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For Jean-Marc Pontroué, CEO of luxury watch brand Panerai, the company’s sustainability measures start with its offices and factories and extend to the materials used in production. According to Pontroué, Panerai’s manufacturing plant reduces carbon dioxide emissions by implementing several recycling processes and using renewable resources like rainwater reuse and 100% hydropower. “The objective is to implement the use of recycled materials. We plan to do this in a way that its adoption will not affect prices as it will be based on economies of scale,” says Pontroué.
For luxury beverage alcohol company, Moët Hennessy, business is about profitability, people and the planet. “Moët Hennessy is committed to making the future sustainable for the planet and people,” says Ipsita Das, MD, Moët Hennessy India. Major Alcobev invested 20 million euros last year to create a research center dedicated to sustainable development. “We use 100% recycled water in our vineyards, practice drip irrigation in all Chandon vineyards and use no herbicides,” she adds.
Adopting sustainable development practices has become imperative for luxury brands, but it comes at a cost, which can sometimes reach 50-60% in certain categories. But the increase in costs, according to industry experts, is one-time and reduces operational expenses in the long run. Recycling a pre-loved product might not be that inexpensive, but it would also mean not producing as many new products. “Sustainability is an investment to increase revenue, strengthen image and gain market share,” says Alessandro Giuliani, MD, SDA Bocconi Asia Center.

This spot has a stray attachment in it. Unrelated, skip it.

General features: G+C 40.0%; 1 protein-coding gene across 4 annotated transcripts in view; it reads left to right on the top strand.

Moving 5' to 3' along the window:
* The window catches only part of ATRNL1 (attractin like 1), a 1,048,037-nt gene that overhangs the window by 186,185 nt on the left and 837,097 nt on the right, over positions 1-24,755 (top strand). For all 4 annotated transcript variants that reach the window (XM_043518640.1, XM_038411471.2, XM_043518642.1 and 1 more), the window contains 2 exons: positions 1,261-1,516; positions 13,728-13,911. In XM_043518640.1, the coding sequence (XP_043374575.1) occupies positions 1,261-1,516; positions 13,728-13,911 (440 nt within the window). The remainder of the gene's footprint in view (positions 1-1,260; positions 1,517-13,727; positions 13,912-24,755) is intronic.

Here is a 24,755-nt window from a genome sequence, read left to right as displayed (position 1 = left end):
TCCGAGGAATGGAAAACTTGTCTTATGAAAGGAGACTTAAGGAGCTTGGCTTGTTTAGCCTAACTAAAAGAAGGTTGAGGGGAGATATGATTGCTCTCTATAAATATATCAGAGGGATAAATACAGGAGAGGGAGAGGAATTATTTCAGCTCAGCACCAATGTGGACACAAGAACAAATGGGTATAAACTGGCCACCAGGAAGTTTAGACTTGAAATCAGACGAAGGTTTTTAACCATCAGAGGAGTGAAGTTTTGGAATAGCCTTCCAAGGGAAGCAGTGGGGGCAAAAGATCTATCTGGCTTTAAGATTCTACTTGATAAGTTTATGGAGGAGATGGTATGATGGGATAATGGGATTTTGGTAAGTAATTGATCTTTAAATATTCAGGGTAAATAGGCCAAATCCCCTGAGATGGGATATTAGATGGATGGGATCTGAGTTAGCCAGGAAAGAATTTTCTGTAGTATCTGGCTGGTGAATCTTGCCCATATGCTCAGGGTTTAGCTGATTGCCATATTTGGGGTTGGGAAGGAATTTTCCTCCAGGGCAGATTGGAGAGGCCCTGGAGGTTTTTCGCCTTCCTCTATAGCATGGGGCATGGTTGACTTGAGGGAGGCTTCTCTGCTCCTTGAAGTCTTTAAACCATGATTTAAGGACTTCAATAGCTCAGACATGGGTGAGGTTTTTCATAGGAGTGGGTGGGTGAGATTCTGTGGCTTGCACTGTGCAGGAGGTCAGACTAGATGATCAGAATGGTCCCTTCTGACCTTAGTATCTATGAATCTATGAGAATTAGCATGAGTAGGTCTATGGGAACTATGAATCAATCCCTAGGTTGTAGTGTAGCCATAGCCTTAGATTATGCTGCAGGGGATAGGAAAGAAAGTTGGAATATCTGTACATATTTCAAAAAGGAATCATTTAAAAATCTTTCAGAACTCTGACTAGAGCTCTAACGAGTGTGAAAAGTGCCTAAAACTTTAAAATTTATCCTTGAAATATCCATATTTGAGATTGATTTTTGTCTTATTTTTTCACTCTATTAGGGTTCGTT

Eleonore Cavalli, artistic director and co-founder of luxury home decor brand Visionnaire, agrees. “It costs, but it’s also a cultural transformation necessary to move forward, it’s an investment.”
The hospitality industry is at the forefront of adapting sustainable practices in the luxury sector. From reducing carbon footprint by embracing renewable energy to reducing plastic use as well as impacting the livelihoods of local communities, hotel chains are aggressively embracing sustainability, especially after Covid-19. “The pandemic has made the hospitality industry more aware of sustainability and how we care for our planet,” says Gaurav Pokhariyal, Executive Vice President, Human Resources, Indian Hotels Company Ltd (IHCL).
The hospitality industry is one of the biggest carbon footprint generators. While he had already started to take small steps by phasing out the use of plastic and asking customers not to wash their towels and sheets unless really necessary to save water as well as costs, the pandemic has accelerated their urge to adopt sustainable practices.
Consumers also demand sustainability. According to a recent survey by Booking.com, 88% of travelers said they want to travel more sustainably than they have ever done. While 94% of Indian travelers confirmed that sustainable travel is important to them, 68% cited recent news on climate change as a reason for making more sustainable travel choices. The travel booking website has begun accrediting properties for sustainable practices on parameters such as waste management, water and energy conservation as well as meeting climate standards. “About 100,000 properties have received accreditation,” says Laura Houldsworth, MD and vice president, Asia-Pacific, Booking.com.
This explains why hospitality businesses are rapidly adopting sustainable practices. IHCL (Taj Hotels) recently launched its “Paathya” sustainability initiative, under which it has set out several short and long-term goals to be achieved by 2030. The company has also partnered with IFC and invites renewable energies to start. ups to find energy saving solutions. “We have a pilot project running in 3-5 hotels,” says Pokhariyal.